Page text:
Academics Comment on Hun Sen, Sam Rainsy

The new dialogue between Prime Min­ister Hun Sen and opposition leader Sam Rainsy bodes well, but strengthening Cambodia’s institutions would do more to help the country than any simple improvement in the personal relations of pol­iticians, top academics said Thurs­day.

While national reconciliation is im­portant, said historian Iv Chan, deputy director of the Royal Aca­de­my of Cambodia, better regulation of the country’s civil servants and a strengthened judicial system are the key to healing any societal ills.

“Everyone must follow the law, then the individual differences won’t affect the national interest as we saw before,” he said.

Sociologist Loek Sovann, a teacher at the Royal University of Phnom Penh, said Hun Sen and Sam Rainsy both need each other: Sam Rainsy can offer international respectability to Hun Sen, while the prime minister can offer him greater political influence, he said.

He added that the new relationship between the two men may last, if Funcinpec, the CPP’s coalition partner, does not disrupt it.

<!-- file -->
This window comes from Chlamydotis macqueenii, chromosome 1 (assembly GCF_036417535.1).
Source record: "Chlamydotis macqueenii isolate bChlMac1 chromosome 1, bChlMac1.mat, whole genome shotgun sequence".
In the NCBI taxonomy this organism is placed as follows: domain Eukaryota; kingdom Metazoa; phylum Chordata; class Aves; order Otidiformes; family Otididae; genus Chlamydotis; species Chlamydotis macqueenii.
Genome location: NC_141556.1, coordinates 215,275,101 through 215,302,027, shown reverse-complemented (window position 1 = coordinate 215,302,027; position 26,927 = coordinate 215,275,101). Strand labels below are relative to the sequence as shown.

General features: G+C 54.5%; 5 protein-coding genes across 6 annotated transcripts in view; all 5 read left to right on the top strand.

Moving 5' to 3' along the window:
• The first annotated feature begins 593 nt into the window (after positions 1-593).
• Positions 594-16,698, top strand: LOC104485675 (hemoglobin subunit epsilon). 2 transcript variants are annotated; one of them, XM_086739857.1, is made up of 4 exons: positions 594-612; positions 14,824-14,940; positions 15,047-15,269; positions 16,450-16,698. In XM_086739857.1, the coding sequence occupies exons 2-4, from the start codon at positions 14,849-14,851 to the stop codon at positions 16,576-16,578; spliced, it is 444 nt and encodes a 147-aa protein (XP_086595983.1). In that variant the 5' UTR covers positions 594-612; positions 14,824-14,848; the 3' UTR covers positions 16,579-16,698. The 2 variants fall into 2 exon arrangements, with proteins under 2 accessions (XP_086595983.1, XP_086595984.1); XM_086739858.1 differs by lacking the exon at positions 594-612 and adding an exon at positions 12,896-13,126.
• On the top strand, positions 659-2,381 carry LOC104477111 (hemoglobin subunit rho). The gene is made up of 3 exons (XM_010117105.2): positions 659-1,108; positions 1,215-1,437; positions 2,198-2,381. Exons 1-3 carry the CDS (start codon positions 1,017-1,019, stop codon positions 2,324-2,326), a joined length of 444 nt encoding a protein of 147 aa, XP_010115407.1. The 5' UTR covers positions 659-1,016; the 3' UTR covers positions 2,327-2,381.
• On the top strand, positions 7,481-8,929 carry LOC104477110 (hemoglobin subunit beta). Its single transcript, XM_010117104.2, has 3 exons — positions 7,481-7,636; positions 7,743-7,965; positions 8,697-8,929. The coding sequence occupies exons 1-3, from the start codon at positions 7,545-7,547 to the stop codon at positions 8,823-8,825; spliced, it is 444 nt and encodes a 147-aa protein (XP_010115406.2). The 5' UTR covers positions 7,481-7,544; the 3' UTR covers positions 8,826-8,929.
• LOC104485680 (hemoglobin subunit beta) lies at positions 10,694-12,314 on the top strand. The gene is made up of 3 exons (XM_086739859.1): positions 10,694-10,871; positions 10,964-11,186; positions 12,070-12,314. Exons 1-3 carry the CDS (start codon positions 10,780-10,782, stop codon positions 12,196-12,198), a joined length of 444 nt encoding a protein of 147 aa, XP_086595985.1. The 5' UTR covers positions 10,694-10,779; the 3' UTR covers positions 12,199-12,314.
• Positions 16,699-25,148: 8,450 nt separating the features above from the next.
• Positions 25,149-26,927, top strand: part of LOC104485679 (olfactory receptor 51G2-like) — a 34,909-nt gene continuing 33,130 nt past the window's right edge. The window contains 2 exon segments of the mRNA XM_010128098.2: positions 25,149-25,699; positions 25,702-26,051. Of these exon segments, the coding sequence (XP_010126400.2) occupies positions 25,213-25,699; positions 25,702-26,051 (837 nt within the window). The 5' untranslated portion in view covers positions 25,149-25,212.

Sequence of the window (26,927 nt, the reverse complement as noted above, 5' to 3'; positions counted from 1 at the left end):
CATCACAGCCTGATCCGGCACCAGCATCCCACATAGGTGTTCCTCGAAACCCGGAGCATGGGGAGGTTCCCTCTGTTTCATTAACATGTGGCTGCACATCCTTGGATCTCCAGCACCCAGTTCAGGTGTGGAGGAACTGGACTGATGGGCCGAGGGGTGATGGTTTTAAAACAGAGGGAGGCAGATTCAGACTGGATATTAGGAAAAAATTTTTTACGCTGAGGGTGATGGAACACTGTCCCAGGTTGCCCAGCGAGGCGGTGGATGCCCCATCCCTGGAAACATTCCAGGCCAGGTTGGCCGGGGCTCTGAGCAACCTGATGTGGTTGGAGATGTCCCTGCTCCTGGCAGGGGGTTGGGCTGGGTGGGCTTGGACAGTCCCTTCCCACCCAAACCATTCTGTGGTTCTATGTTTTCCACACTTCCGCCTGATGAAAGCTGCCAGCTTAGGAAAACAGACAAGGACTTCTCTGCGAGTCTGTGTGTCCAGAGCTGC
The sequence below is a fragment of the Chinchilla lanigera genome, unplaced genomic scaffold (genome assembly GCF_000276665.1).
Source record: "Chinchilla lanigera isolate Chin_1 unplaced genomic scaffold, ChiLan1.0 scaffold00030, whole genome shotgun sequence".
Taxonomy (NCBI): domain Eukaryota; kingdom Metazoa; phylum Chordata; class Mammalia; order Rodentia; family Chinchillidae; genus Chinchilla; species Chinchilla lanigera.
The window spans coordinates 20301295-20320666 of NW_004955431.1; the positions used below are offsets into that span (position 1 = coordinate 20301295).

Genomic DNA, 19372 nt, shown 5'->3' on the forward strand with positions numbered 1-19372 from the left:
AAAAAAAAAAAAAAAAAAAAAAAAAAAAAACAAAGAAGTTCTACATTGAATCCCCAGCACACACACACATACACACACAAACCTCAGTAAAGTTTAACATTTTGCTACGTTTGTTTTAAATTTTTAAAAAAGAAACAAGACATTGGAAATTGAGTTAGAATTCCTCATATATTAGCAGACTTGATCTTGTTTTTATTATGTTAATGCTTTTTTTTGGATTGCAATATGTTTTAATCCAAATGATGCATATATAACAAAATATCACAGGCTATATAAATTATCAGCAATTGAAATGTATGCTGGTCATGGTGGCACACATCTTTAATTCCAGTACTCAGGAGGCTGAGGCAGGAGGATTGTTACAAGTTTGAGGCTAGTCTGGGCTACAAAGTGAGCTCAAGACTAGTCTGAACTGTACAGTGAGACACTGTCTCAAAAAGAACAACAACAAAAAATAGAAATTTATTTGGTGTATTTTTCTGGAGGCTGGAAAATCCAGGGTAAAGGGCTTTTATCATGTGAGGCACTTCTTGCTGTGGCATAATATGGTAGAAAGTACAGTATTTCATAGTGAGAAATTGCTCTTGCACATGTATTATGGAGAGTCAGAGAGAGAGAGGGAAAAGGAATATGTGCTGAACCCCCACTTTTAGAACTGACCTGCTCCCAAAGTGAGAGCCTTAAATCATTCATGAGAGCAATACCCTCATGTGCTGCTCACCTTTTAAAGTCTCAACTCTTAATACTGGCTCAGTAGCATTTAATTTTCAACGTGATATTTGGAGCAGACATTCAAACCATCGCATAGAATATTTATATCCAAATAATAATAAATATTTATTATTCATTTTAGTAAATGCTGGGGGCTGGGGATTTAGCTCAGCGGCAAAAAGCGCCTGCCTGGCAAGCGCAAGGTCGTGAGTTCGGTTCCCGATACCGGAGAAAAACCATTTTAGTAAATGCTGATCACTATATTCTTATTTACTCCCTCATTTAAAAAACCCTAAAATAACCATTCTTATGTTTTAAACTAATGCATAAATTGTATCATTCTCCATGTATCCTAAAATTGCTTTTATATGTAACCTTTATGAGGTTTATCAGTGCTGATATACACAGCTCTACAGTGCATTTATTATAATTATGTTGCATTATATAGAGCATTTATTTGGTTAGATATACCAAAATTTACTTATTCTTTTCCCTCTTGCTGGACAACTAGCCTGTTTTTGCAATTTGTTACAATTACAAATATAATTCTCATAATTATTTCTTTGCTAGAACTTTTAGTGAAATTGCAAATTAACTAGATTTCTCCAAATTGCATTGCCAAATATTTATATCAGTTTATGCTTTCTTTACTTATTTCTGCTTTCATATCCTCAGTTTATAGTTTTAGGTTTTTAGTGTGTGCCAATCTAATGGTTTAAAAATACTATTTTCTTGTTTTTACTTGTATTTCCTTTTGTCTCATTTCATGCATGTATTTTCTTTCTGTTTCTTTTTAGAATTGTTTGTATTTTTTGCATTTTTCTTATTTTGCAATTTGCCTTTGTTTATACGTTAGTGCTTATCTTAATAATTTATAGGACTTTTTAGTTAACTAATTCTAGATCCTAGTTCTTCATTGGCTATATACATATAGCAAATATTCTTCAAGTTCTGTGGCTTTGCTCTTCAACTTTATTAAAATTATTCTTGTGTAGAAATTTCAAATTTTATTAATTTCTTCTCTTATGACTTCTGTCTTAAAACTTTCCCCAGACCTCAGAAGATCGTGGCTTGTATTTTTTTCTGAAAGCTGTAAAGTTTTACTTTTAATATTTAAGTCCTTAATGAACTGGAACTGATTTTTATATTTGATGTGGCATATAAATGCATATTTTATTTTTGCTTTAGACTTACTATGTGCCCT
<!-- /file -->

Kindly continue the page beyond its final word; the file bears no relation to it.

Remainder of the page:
Since Cambodia’s first democratic elections in 1993, relations be­tween politicians have been erratic, noted Koul Panha, director of the Committee for Free and Fair Elect­ions.

A formal arrangement for politicians from different parties to meet regularly to discuss the country’s de­vel­opment might help address this, he said.

“Since 1993, any alliance was unstable because people have seasonal feelings and emotions. They kissed and turned against each other, so a regular mechanism [is needed] to keep dialogue and discussion regular,” he said.

Opposition lawmaker Son Chhay, for his part, said the relationship between Sam Rainsy and the prime minister will take time to develop.

“The situation is still fragile. Trust-building cannot take a week to do because mistrust took root over a long time,” he said, adding that Cam­­bodia would do well to move away from personality-oriented politics.

“Now, we have strong political commitment to work in dialogue but each leader would have different personal feelings,” he said. “An individual could feel good today and get angry tomorrow, so this approach is not stable.”

 

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